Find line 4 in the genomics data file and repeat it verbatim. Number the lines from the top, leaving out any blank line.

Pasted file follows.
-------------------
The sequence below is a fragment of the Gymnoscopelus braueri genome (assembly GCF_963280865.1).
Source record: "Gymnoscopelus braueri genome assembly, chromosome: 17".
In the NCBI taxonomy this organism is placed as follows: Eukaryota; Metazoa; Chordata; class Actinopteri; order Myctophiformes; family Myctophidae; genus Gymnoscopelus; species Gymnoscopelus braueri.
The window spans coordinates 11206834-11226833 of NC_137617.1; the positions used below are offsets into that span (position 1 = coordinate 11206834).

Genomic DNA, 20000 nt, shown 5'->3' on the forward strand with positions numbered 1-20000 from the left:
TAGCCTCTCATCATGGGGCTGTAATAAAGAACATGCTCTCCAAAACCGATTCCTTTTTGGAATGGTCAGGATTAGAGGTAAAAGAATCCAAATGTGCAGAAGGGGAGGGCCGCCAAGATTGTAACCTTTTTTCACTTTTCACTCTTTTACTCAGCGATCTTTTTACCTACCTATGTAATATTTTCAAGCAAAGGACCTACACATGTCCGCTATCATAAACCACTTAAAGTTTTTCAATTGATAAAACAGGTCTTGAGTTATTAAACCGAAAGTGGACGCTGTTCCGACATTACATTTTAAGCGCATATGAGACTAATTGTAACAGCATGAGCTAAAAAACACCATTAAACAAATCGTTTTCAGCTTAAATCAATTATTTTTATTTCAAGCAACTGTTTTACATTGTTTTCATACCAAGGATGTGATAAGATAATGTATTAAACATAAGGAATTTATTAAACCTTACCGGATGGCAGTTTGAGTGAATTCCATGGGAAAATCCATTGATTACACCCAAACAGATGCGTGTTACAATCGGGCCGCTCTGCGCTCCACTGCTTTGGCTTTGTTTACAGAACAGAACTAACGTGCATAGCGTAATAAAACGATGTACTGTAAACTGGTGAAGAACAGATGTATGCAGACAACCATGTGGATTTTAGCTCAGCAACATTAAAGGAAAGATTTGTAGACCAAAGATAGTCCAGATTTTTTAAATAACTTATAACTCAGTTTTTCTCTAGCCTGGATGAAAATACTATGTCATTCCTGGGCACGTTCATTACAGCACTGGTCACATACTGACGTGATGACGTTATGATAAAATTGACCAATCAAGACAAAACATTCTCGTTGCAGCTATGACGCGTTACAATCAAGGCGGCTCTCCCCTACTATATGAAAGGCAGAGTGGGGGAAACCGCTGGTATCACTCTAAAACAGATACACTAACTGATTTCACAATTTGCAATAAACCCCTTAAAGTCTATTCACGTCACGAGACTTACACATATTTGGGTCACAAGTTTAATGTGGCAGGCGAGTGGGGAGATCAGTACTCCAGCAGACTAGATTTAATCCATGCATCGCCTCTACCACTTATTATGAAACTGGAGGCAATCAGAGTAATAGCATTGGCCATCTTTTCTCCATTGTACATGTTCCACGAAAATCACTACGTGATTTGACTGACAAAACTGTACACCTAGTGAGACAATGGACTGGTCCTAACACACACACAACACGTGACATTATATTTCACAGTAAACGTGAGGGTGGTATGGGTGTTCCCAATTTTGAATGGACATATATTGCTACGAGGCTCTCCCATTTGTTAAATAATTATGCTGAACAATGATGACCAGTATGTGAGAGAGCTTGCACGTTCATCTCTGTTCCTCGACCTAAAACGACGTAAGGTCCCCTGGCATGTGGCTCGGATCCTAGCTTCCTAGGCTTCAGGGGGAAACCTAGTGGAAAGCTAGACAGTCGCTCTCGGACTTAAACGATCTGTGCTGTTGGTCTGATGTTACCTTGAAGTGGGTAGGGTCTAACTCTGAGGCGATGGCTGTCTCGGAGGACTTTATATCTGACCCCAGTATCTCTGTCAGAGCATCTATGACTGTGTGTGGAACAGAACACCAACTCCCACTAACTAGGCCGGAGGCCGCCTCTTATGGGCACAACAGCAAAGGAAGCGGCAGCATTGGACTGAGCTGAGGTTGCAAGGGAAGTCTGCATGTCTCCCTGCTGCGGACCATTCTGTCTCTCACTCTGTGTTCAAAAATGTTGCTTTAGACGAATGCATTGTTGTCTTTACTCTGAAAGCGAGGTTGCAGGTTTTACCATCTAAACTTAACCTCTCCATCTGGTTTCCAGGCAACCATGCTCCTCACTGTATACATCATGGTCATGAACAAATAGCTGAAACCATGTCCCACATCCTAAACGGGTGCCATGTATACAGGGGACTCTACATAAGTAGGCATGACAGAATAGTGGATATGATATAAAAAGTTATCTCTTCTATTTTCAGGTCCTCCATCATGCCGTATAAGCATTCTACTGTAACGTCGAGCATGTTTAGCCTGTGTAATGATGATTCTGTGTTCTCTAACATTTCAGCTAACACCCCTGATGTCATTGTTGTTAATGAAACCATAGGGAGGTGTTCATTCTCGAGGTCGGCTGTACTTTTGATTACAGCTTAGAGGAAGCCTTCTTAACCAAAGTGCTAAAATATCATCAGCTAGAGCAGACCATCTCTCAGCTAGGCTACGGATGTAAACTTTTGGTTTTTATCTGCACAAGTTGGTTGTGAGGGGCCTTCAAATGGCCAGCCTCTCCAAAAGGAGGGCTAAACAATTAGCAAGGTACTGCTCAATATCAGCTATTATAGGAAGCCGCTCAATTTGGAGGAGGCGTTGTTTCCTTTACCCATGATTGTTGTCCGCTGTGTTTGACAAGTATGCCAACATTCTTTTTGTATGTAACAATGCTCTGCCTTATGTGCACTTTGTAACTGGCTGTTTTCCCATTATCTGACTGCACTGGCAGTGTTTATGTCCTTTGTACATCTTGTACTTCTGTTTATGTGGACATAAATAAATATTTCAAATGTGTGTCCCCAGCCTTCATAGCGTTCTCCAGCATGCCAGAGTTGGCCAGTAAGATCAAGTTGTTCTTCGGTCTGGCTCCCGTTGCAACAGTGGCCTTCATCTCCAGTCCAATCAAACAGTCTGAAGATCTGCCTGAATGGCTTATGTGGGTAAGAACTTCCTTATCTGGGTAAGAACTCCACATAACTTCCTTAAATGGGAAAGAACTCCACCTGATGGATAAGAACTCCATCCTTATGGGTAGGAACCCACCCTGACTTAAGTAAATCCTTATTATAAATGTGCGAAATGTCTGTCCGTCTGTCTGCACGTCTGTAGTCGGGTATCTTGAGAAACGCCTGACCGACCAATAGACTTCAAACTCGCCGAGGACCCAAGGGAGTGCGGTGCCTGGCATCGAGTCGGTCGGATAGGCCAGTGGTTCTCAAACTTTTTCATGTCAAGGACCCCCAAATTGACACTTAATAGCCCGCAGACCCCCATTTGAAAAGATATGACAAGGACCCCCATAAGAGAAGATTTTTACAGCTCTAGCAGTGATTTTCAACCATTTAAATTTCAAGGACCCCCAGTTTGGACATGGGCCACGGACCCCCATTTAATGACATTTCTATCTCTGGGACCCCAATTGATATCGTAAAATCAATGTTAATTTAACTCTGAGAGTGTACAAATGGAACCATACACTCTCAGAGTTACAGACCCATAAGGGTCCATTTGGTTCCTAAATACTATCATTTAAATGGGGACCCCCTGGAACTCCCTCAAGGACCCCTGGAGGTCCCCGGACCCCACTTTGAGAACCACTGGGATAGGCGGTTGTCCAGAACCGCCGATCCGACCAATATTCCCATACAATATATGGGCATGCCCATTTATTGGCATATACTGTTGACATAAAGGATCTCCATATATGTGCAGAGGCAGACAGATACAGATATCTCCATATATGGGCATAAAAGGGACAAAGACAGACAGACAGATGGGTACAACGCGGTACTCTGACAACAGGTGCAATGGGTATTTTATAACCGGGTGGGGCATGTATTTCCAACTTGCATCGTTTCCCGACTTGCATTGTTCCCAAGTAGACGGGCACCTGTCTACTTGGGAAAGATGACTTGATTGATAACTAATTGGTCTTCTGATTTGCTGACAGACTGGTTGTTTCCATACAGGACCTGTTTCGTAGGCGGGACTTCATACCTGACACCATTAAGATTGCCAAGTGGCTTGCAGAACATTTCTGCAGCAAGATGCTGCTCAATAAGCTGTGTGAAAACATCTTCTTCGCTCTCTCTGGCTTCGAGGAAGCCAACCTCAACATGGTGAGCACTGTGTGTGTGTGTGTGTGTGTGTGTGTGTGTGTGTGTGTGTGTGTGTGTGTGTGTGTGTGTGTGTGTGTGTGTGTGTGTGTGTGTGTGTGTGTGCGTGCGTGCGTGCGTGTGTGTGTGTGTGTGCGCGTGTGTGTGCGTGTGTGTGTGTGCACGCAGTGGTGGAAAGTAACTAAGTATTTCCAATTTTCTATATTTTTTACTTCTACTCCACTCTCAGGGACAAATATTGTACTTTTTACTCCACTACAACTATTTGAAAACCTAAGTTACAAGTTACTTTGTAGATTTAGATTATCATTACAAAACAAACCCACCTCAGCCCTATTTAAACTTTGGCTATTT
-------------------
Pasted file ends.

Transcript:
The window spans coordinates 11206834-11226833 of NC_137617.1; the positions used below are offsets into that span (position 1 = coordinate 11206834).